DETROIT — If you're an automaker, especially one from Detroit, conditions probably aren't going to be better for you to make a lot of cash.
For General Motors, that's what happened last year as the company posted a record $9.7 billion net profit.
Yes, a good chunk of that was a $3.9 billion one-time accounting gain due to better prospects in Europe, but the company still made billions on booming sales of its strong lineup of SUVs and trucks, mainly in North America.
Earnings were so strong that most of GM's 49,600 hourly workers will get $11,000 profit-sharing checks on Feb. 26. The checks were based on North American pretax earnings, which hit a record of just over $11 billion for the year.
Yet even with the earnings, GM gets no respect from the stock market. Its shares were down 3.5 percent at midday Wednesday to $28.61. Investors haven't been kind to auto stocks for years. GM shares are down more than 15 percent in the past year, and are more than $4 below the company's initial public offering price of $33 in November of 2010.
The strong performance actually worked against GM, with investors fearing that auto sales have peaked and the U.S. is toward the end of a seven-year positive economic cycle, said Jeff Windau, equities analyst with Edward Jones in St. Louis.
Although GM executives tried to highlight that there's still room for growth, investors are skeptical about what will drive it, he said.
"As you post strong numbers, it raises the question of how much better can it get?" said Windau, who gives GM a "Hold" rating but forecasts modest sales growth.
Excluding special items, GM earned $5.02 per share for the year, beating Wall Street estimates of $4.82. Full-year revenue fell just over 2 percent to $152.4 billion, but still beat analyst estimates of $144.9 billion.
For the fourth quarter, GM posted a profit of $6.3 billion, including the accounting gain in Europe. GM expects to break even there this year and took the gain because prospects for making money are good.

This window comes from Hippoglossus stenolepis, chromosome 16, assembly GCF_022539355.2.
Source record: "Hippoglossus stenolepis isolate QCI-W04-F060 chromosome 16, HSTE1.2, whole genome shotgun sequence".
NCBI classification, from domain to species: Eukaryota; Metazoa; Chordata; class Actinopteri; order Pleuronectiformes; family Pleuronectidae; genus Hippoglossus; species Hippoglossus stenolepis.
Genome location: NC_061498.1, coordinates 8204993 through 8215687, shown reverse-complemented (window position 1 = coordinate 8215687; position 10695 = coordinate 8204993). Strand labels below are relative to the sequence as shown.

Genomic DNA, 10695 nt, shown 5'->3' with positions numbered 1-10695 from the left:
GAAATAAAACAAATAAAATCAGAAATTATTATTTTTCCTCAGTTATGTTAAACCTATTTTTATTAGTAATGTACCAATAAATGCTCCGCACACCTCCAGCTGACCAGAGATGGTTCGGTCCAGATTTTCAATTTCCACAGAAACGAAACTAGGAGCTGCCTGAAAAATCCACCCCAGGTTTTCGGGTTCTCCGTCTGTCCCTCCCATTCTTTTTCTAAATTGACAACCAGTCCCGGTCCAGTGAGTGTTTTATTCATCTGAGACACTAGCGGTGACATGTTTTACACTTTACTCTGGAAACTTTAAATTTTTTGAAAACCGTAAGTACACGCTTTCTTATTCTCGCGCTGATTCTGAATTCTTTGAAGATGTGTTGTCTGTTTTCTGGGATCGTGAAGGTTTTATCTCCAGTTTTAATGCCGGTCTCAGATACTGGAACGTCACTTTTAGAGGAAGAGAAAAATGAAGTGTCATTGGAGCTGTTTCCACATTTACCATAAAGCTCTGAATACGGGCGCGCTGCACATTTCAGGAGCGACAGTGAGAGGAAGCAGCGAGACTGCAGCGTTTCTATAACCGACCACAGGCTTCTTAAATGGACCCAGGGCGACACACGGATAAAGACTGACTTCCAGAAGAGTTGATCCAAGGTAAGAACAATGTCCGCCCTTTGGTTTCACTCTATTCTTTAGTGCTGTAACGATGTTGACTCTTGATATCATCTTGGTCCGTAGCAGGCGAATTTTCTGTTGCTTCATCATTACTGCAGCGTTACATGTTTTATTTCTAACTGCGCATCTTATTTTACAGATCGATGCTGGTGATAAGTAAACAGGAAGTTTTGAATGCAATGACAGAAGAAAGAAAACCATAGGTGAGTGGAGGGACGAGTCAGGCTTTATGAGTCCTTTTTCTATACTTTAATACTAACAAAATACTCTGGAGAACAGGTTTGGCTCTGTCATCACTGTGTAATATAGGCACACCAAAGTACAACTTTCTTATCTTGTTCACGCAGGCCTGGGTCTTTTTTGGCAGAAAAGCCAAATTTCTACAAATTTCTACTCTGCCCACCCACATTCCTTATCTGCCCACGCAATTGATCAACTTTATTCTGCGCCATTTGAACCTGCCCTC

Without special items, the company earned $1.39 per share, beating estimates of $1.20. Fourth-quarter revenue was flat at $39.6 billion, just below Wall Street expectations.
In Europe, GM lost $298 million before taxes, narrowing the loss from last year. International operations including China made $408 million, while the company lost $47 million in South America.
Chief Financial Officer Chuck Stevens said he wasn't worried about the full-year drop in revenue, blaming currency fluctuations for about a $10 billion decline. "Size for size sake is not something that drives us," he said. "Growing profitability is much more important to us than growing revenue."
He argued against the theory that the U.S. economy is poised for a downturn, saying that fundamentals remain strong. Still, GM will maintain a low break-even point, seek cost efficiencies and control inventory levels just in case, he said. "We believe we are well-positioned for the downturn," Stevens said. "We just don't think it's going to happen anytime soon."
The stock drop came even though GM has increased its dividend and raised its stock buyback program to $9 billion. During the year it returned $5.7 billion to shareholders including $3.5 billion in stock buybacks and $2.2 billion worth of dividend payments.
Stevens said the market should respond if the company keeps meeting commitments and following its plan.
"We're confident that if we execute the plan and continue to build that track record, we'll drive shareholder value and it will be reflected in the share price," he said.